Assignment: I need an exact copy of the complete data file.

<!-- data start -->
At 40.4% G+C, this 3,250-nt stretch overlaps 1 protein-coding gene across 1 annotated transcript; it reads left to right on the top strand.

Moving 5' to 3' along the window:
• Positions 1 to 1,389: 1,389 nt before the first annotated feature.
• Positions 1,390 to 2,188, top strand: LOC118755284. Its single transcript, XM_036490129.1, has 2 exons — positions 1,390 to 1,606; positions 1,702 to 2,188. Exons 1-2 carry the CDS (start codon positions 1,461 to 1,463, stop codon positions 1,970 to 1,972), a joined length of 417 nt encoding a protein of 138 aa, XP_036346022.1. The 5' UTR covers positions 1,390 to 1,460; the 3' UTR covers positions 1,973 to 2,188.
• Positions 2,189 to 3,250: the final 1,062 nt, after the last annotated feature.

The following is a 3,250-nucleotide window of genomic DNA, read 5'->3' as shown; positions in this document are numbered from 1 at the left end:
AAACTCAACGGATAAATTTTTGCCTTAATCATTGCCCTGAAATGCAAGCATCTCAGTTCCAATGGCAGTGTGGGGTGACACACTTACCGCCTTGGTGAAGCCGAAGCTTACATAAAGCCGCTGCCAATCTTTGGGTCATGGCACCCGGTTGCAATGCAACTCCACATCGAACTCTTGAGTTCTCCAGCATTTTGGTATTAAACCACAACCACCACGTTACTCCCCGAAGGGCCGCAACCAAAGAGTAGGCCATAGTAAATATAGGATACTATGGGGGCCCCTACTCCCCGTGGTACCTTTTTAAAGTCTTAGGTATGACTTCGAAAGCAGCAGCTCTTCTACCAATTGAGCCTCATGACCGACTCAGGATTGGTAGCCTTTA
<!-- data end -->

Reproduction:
At 40.4% G+C, this 3,250-nt stretch overlaps 1 protein-coding gene across 1 annotated transcript; it reads left to right on the top strand.

Moving 5' to 3' along the window:
• Positions 1 to 1,389: 1,389 nt before the first annotated feature.
• Positions 1,390 to 2,188, top strand: LOC118755284. Its single transcript, XM_036490129.1, has 2 exons — positions 1,390 to 1,606; positions 1,702 to 2,188. Exons 1-2 carry the CDS (start codon positions 1,461 to 1,463, stop codon positions 1,970 to 1,972), a joined length of 417 nt encoding a protein of 138 aa, XP_036346022.1. The 5' UTR covers positions 1,390 to 1,460; the 3' UTR covers positions 1,973 to 2,188.
• Positions 2,189 to 3,250: the final 1,062 nt, after the last annotated feature.

The following is a 3,250-nucleotide window of genomic DNA, read 5'->3' as shown; positions in this document are numbered from 1 at the left end:
AAACTCAACGGATAAATTTTTGCCTTAATCATTGCCCTGAAATGCAAGCATCTCAGTTCCAATGGCAGTGTGGGGTGACACACTTACCGCCTTGGTGAAGCCGAAGCTTACATAAAGCCGCTGCCAATCTTTGGGTCATGGCACCCGGTTGCAATGCAACTCCACATCGAACTCTTGAGTTCTCCAGCATTTTGGTATTAAACCACAACCACCACGTTACTCCCCGAAGGGCCGCAACCAAAGAGTAGGCCATAGTAAATATAGGATACTATGGGGGCCCCTACTCCCCGTGGTACCTTTTTAAAGTCTTAGGTATGACTTCGAAAGCAGCAGCTCTTCTACCAATTGAGCCTCATGACCGACTCAGGATTGGTAGCCTTTA